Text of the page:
Table of Contents

- Introduction
- five approaches to solving the massive data problem
- Classic Scenario Examples
- Summary

## 1. Introduction

In recent years, high concurrency, distributed, and big data have become a topic that back-end developers can’t get around. When the recruitment software says that high concurrency, big data, and other project experience is preferred, I’m sure a lot of people are secretly shocked, ** projects are CRUD, and there is no chance to get in touch with these scenarios. **.

However, a great man once said: there are no conditions, to create conditions. Since the work can not be exposed to high concurrency and big data, we can bend the road to overtake the car - usually more attention to similar scenarios in the learning time.

This article describes the common means of solving big data problems, as well as some classic big data scenarios and solutions, which **includes bytes, Ali, Baidu and other major domestic Internet companies interviews with the original questions **. After reading this, I believe that we will be able to be familiar with these big data related problems next time we encounter them on a project or in an interview.

## 2. Five approaches to solving massive data problems

#### 2.1 Partitioning

It is well known that ** the computational time required for any computer-solvable problem is related to its size. ** The smaller the size of the problem, the easier it is to solve and the less computation time is required. So, for large-scale data problems, we can also divide and conquer and then just merge the results.

Partitioning algorithm is an efficient tool for solving complex problems, it can decompose a problem into several sub-problems, solve these sub-problems one by one, and then combine them together to form an answer to the big problem.

Computer problems dealing with large amounts of data, the idea of partitioning is basically able to solve, but in general will not be the optimal solution, but can be used as a baseline. for example, in some scenarios we may need to gradually optimize the sub-problems to achieve an optimal solution. **The traditional subsumption sort is the idea of partitioning, involving a large number of files that can not be loaded into memory, sorting and other problems can be solved using this method**.

Classical scenarios of the partition algorithm: large amounts of data can not be loaded into memory, in order to save time and overhead parallel synchronization to solve the problem and so on.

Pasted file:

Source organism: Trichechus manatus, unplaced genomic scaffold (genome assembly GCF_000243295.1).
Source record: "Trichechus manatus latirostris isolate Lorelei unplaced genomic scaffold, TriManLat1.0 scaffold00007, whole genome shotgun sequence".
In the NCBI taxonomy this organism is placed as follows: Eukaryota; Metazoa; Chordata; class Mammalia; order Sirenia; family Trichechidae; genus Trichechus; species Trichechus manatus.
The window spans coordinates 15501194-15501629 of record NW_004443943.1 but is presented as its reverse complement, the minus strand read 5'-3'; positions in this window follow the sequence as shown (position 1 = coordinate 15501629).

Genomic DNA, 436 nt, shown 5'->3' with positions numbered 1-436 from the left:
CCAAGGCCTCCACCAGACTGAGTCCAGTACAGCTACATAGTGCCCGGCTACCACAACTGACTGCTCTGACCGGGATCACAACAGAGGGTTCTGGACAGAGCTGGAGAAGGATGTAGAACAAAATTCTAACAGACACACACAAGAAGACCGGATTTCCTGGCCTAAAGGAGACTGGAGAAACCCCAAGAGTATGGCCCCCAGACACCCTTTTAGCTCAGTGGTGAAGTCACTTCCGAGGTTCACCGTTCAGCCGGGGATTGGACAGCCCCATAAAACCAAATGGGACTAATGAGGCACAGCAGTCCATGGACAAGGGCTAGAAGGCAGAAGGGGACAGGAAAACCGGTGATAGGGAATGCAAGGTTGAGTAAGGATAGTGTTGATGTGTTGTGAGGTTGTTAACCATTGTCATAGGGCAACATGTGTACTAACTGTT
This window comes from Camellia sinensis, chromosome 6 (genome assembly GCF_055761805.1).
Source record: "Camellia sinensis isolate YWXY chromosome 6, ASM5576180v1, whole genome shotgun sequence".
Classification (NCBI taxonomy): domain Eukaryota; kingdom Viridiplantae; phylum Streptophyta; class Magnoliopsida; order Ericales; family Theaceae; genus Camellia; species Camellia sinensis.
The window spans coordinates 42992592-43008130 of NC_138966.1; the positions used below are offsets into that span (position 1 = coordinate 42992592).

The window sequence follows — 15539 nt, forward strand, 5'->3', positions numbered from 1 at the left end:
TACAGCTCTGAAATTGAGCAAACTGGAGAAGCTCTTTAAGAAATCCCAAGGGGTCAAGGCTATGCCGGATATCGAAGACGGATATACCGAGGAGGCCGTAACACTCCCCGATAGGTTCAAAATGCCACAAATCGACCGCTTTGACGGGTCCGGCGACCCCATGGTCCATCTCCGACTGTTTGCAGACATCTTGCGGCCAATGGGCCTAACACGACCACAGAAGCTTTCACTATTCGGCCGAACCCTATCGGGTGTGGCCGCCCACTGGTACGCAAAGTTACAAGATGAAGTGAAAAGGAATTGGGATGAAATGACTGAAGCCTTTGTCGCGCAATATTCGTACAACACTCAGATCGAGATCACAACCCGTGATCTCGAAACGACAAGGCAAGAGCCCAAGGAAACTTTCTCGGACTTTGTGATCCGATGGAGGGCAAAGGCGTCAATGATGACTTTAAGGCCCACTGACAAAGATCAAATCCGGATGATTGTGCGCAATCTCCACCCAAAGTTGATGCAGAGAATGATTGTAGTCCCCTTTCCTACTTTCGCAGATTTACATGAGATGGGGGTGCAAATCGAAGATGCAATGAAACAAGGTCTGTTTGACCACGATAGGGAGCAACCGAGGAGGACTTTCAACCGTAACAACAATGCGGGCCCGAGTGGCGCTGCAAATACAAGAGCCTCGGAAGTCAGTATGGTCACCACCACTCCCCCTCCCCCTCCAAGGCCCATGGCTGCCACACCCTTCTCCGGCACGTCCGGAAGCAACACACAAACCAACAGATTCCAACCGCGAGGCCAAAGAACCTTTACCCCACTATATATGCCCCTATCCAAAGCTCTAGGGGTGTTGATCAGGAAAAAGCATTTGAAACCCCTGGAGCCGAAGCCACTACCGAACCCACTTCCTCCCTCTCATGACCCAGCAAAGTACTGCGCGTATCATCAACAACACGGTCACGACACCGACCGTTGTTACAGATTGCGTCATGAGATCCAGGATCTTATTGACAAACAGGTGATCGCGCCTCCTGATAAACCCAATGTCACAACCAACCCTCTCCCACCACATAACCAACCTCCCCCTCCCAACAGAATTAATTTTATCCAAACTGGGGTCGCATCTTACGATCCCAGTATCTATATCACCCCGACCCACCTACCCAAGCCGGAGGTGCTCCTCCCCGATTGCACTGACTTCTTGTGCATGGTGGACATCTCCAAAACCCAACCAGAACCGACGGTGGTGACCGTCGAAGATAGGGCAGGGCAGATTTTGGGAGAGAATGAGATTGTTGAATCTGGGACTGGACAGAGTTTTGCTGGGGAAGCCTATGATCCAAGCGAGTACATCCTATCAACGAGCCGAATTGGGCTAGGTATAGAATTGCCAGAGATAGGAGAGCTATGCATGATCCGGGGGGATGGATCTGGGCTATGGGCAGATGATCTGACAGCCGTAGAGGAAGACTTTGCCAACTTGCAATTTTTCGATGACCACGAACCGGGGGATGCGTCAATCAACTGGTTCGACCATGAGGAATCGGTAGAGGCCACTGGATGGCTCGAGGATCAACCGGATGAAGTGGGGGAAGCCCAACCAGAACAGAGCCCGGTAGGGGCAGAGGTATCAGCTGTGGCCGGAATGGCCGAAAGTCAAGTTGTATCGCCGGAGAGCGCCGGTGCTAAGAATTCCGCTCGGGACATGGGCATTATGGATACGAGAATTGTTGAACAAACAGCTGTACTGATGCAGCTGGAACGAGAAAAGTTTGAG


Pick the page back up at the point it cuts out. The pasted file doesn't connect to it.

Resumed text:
#### 2.2 Hash (Hash)

Hash, hash function, as defined by Wikipedia hash is a method of creating a “fingerprint” of small numbers from any data. In layman’s terms, the hash algorithm allows data elements to be located and queried more quickly.

Hash has a time complexity of O(1) for obtaining a key. Assuming that there are n numbers stored in memory by the hash function, we can obtain the value of a key in a constant amount of time.

With such efficient access to data, hash is clearly a great tool for solving big data problems.

And using hash to solve the data access problem is a pretty brutal way to do it: just put it in and take it out! The only downside to **hash is that it’s memory intensive, and you need to load all the data into memory. **Hash

Hash Scenario: Fast lookups, but need enough memory to hold all the data. In this case, if the amount of data is so large that the memory is not enough to store all the data, it can be combined with partition + hash to deal with it. In fact, we often use this approach when solving real-world problems.

#### 2.3 Bitmap (BitMap)

The core idea of the BitMap algorithm is to use a list composed of bits (bit) bits to record the two states 0-1, and then map the specific data to the specific location of this bit array, bit position 0 means that the data does not exist, set to 1 means that the data exists.

** bitmap through the array to indicate the existence of certain elements, it can be used for fast lookup, reweighting and sorting ** and so on. Bitmap is more widely used in big data scenarios, because it can save a lot of space utilization.

The next two classic scenarios, weighing and sorting to see the effectiveness of bitMap in which it plays a role.